In a recent speech given at the Association of the British Pharmaceutical Industry's annual conference, Matt Hancock - the UK's Secretary of State for Health and Social Care - announced government plans to invest £37 million into Britain's life science sector.
Official portrait of Rt Hon Matt Hancock MP by Richard Townshend is licensed under CC BY 3.0
Hancock pledged to make the UK a global leader in medicine manufacturing and to grow British businesses while also encouraging investment.
This promise was made in light of the significant progress that the UK's life sciences sector has made during the COVID-19 pandemic and subsequent vaccine rollout. To take advantage of this incredible momentum and to fuel further growth in this sector, Hancock announced bumper investments that he hopes will make the UK "a life sciences superpower".
How will the money be used?
The £37 million that has been pledged for genomics projects and data-driven initiatives will hopefully benefit patients through improved research, treatment, care and decision-making from key stakeholders.
£17 million of the total £37 million will be given to Genomics England projects that support the implementation of the Genome UK strategy to help explore the potential value of several studies, including:
- Newborn sequencing
- Contributing to the increase in data from ethnic minorities in genomic cohorts and data sets
- Supporting a new approach to cancer diagnosis
In his speech, Hancock explained that new support for the UK Functional Genomics Initiative will help to better our understanding of how genetic changes cause disease. As a result, genomic sequencing will be used as part of everyday diagnosis and treatment, giving doctors the tools they need to make more informed clinical decisions, deliver faster diagnoses, and provide the best possible treatments.
The remaining £20 million will be invested into initiatives that harness UK health data for life sciences research, aiming to make the UK the most advanced and data-enabled clinical research environment in the world. Initiatives include:
- Clinical trials and funding to develop new vaccines, medicines and health technologies
- Studies supporting the earlier detection of disease
What Hancock said
The Health Secretary stated that he was "determined to make it quicker and easier to set up and deliver the high-power clinical trials we need".
He also expressed his hope that the new investment would help to "bring medicines to market safer and faster".
The government's main aims for this sector are "better research, better treatment, better clinical decision-making, and more lives saved, and lives improved. That," said Hancock, "is the mission of the life sciences."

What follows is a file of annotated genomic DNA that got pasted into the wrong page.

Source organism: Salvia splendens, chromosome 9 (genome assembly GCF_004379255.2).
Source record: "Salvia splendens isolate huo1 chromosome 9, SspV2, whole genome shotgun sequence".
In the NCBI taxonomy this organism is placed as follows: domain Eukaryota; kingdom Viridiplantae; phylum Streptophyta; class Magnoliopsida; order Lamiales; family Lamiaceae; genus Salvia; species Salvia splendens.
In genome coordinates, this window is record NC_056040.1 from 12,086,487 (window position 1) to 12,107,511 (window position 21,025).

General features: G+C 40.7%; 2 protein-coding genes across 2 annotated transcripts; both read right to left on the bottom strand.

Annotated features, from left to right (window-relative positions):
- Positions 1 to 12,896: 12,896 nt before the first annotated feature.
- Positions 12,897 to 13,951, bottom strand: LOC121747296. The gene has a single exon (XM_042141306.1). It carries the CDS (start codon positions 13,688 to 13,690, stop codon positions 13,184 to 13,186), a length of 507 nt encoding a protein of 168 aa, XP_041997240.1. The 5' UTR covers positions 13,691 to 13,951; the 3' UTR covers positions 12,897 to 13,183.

From here, the Health Secretary reaffirmed his commitment to supporting free trade and global exports, and his plan to make the UK the number one place for life science businesses to conduct their operations.
"My message to would-be investors in UK life sciences is this: nowhere in the world will you find a government that is more committed to you, and nowhere will you find a government more committed to free trade and contract law. The life sciences industry is global by nature. It depends on a huge collaboration, internationally, on international supply chains - maybe more than any other industry.
"But we know, and I believe fundamentally, that the best way to protect our supply chains is not protectionism; it’s openness. I want to make crystal clear Britain’s unshakeable commitment to free trade and contract law – a covenant on life sciences, if you like, that gives those who want to invest and build their businesses in the UK the assurance they need that you can export the medicines made here to your destination market.
"We want to match this commitment with powerful incentives. We’ve established the new Medicines and Diagnostics Manufacturing Transformation Fund as a model for how we can do this, offering capital grants to encourage manufacturing, including large-scale manufacturing. [...] I want us to make sure our offer is so good that it would be an impossible choice not to invest and locate in the UK."
- Matt Hancock, Secretary of State for Health and Social Care
Life science careers
The global fight against COVID-19 has prompted a lot of people to consider a career in the life sciences, and the recent funding announcement should serve as further encouragement.
Thanks to this new investment, Britain's life sciences sector is likely to make great strides in the very near future. At HRS, we help talented life scientists to find rewarding roles that enable them to make a real difference - click the link below to browse the latest vacancies from some of the UK's top life science employers.
Life Science Jobs >